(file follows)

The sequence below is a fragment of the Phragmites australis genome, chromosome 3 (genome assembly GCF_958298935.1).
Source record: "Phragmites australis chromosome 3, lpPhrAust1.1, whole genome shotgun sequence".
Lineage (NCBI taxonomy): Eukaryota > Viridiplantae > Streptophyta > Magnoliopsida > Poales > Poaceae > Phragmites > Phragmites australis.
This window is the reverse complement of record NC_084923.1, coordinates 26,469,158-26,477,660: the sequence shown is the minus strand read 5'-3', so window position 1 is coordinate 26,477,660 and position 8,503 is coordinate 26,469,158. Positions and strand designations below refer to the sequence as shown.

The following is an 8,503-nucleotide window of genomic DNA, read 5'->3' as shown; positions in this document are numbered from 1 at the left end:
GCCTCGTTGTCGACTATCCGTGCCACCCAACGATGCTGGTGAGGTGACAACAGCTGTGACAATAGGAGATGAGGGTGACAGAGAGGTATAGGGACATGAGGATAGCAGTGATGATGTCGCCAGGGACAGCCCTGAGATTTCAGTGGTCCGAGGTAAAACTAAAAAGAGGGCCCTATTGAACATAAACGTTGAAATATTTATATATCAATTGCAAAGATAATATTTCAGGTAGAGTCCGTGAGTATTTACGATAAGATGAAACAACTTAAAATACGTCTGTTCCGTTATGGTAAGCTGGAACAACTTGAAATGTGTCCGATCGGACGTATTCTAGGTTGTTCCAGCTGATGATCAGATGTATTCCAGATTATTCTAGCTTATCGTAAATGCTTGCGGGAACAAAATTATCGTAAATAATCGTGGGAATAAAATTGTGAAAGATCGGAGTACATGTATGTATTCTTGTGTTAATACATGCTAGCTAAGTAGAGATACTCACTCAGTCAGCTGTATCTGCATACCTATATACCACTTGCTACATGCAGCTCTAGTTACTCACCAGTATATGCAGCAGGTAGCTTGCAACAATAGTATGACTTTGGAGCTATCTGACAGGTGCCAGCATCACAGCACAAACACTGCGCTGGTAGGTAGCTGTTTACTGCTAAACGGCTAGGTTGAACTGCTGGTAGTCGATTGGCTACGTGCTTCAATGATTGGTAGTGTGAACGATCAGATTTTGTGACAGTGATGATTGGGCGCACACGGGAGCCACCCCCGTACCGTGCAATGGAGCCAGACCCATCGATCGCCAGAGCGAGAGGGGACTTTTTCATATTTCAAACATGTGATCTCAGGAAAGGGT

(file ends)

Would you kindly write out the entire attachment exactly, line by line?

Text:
The sequence below is a fragment of the Phragmites australis genome, chromosome 3 (genome assembly GCF_958298935.1).
Source record: "Phragmites australis chromosome 3, lpPhrAust1.1, whole genome shotgun sequence".
Lineage (NCBI taxonomy): Eukaryota > Viridiplantae > Streptophyta > Magnoliopsida > Poales > Poaceae > Phragmites > Phragmites australis.
This window is the reverse complement of record NC_084923.1, coordinates 26,469,158-26,477,660: the sequence shown is the minus strand read 5'-3', so window position 1 is coordinate 26,477,660 and position 8,503 is coordinate 26,469,158. Positions and strand designations below refer to the sequence as shown.

The following is an 8,503-nucleotide window of genomic DNA, read 5'->3' as shown; positions in this document are numbered from 1 at the left end:
GCCTCGTTGTCGACTATCCGTGCCACCCAACGATGCTGGTGAGGTGACAACAGCTGTGACAATAGGAGATGAGGGTGACAGAGAGGTATAGGGACATGAGGATAGCAGTGATGATGTCGCCAGGGACAGCCCTGAGATTTCAGTGGTCCGAGGTAAAACTAAAAAGAGGGCCCTATTGAACATAAACGTTGAAATATTTATATATCAATTGCAAAGATAATATTTCAGGTAGAGTCCGTGAGTATTTACGATAAGATGAAACAACTTAAAATACGTCTGTTCCGTTATGGTAAGCTGGAACAACTTGAAATGTGTCCGATCGGACGTATTCTAGGTTGTTCCAGCTGATGATCAGATGTATTCCAGATTATTCTAGCTTATCGTAAATGCTTGCGGGAACAAAATTATCGTAAATAATCGTGGGAATAAAATTGTGAAAGATCGGAGTACATGTATGTATTCTTGTGTTAATACATGCTAGCTAAGTAGAGATACTCACTCAGTCAGCTGTATCTGCATACCTATATACCACTTGCTACATGCAGCTCTAGTTACTCACCAGTATATGCAGCAGGTAGCTTGCAACAATAGTATGACTTTGGAGCTATCTGACAGGTGCCAGCATCACAGCACAAACACTGCGCTGGTAGGTAGCTGTTTACTGCTAAACGGCTAGGTTGAACTGCTGGTAGTCGATTGGCTACGTGCTTCAATGATTGGTAGTGTGAACGATCAGATTTTGTGACAGTGATGATTGGGCGCACACGGGAGCCACCCCCGTACCGTGCAATGGAGCCAGACCCATCGATCGCCAGAGCGAGAGGGGACTTTTTCATATTTCAAACATGTGATCTCAGGAAAGGGT